Борис Бурда
Author: Boris Burda
Journalist, writer, bard. Winner of the «Diamond Owl» intellectual game «What? Where? When?»
Liberal ArtsNomina
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ROOTS AND WINGS with Boris Burda: Dan Shechtman from a family of ukrainian immigrants – 2011 Nobel prize laureate in chemistry

ROOTS AND WINGS with Boris Burda: Dan Shechtman from a family of ukrainian immigrants - 2011 Nobel prize laureate in chemistry
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There are a lot of Nobel laureates with Ukrainian roots – it was written about them here. But they all became Americans or Israelis – only Mechnikov is an exception, and he got his prize in France. 

It is possible, of course, to say that Ukraine is a young country, it is only 30 years old, the time will come – there will be Nobel Prize winners. But let’s compare our country, for example, with Israel. In the thirtieth year of the existence of this state, there were already two Nobel Prize winners in it, and one of them was our fellow countryman Shmuel Agnon.

It is despite the fact that Israel, for all its dense population, is tiny, and its inhabitants are now about 9 million, and we have 41 (according to the 2001 census – 48 and a half, so far it is the dynamics). Where are our 8.5 Nobel Prize winners to equal their number per capita?

However, the winners of Nobel Prize are an accident. But the fact that Ukraine’s GDP (a concept introduced into science by our fellow countryman Simon Kuznets, by the way) is now about $ 13,100 per capita, and Israel’s GDP is about  $ 43,600 – it is objectively very offensive and says a lot.

By the way, there are not two Nobel Prize winners in Israel now, but ten. The last four of them are chemists. And the most recent winner, awarded in 2011, is also a descendant of our fellow countryman. There are many of them in Israel, but not everyone received the Nobel Prize. It’s worth telling about him…




“Zeev” in Hebrew means wolf. So, it is quite logical that a native of the town of Bila Tserkov, Wolf Zeylikovich Poberezhkin, having moved to Palestine at the age of 22, took the name Zeev (“Wolf” means the same in Yiddish). And why did he choose the surname Ashur, that is, Assyrian, it’s hard to say…

ROOTS AND WINGS with Boris Burda: Dan Shechtman from a family of ukrainian immigrants - 2011 Nobel prize laureate in chemistry
Bila Tserkov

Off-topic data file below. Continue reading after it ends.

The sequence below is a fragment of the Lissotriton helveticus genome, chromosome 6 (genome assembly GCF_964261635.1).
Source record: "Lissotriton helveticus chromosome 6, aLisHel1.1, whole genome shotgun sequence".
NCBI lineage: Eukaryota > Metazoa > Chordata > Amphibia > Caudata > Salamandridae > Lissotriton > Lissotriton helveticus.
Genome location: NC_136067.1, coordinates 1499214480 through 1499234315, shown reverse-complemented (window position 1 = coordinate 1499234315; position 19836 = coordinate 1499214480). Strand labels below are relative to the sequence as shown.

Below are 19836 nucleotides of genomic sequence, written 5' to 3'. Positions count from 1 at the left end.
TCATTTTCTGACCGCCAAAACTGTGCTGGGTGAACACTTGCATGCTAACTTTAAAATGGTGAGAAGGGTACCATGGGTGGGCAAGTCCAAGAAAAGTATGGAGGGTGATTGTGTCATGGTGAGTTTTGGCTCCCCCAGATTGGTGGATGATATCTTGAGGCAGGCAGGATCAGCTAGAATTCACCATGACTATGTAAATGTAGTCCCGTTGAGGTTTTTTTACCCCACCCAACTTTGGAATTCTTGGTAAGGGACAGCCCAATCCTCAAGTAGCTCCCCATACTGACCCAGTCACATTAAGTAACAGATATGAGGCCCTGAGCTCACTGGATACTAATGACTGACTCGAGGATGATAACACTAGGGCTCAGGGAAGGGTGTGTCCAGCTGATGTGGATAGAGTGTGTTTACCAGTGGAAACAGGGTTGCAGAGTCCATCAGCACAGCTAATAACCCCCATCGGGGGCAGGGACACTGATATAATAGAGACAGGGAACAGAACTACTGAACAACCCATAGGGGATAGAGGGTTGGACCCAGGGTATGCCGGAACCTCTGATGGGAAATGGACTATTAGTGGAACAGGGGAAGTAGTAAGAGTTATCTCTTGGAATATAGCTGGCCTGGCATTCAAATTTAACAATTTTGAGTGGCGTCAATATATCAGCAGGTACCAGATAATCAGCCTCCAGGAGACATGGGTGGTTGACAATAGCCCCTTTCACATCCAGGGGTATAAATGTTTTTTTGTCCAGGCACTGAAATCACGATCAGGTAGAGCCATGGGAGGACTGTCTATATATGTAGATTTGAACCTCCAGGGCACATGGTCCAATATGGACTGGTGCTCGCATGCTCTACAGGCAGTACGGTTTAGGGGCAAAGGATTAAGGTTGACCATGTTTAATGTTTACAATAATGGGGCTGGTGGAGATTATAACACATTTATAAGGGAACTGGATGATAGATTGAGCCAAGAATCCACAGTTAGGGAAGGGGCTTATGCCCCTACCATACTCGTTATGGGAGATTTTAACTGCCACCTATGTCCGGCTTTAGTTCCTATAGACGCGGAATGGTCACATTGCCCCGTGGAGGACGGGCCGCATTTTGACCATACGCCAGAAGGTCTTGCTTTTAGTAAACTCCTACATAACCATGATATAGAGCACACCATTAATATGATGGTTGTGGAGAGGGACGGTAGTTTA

From a young age he chose the profession of a printer, but he was not limited to it – he became a member of the Jewish Social Democratic Party Poale Zion and, in addition, a Zionist, which is not surprising for an immigrant. He actively participated in the work of the party, even organized strikes.

But his wife, the artist Shoshana Kotlyar, a student of the famous sculptor Boris Schatz, he met at the Bezalel Academy of Arts created by Schatz, which means that his interests were not limited to politics. A daughter, Natania, was born in this marriage. Later she married a repatriate from the USSR, Yitzhak Shechtman, a printer by profession, like his father-in-law.

In 1941, Yitzhak and Natania had a son, Dan, the hero of our article. Someone may have uttered the popular curse, “May you live in interesting times!” Early childhood – world war, a little later – the Arab-Israeli war. He could have been born at another time!




His life did not seem too easy for him, Dan’s parents added spice to it. They divorced when he was still a teenager. The divorce of parents did not promise anything joyful to any child, but if they are intelligent people, the harm from it could be small.

So, in this case, all these storms of life did not prevent Dan Shechtman from getting a quality education – first in Bat Yam, then in Petah Tikva. And after school, he was able to get into the university, which was called the pride of Israel more than once – the Technion in Haifa.

ROOTS AND WINGS with Boris Burda: Dan Shechtman from a family of ukrainian immigrants - 2011 Nobel prize laureate in chemistry

At the dawn of the existence of this university, in 1923, Albert Einstein visited it. A palm tree planted by Einstein still grows on its territory. When Hitler came to power, Einstein helped to organize the relocation of a number of prominent Jewish scientists to Haifa, who seriously raised the level of teaching there, and participated in raising funds for the development of the university.

Dan studied, as befits a promising student, carefully and efficiently, passing stage by stage in his scientific career. In 1966, he received a bachelor’s degree from the Technion, just two years later he defended his master’s thesis, and four years later he became the Doctor of Sciences.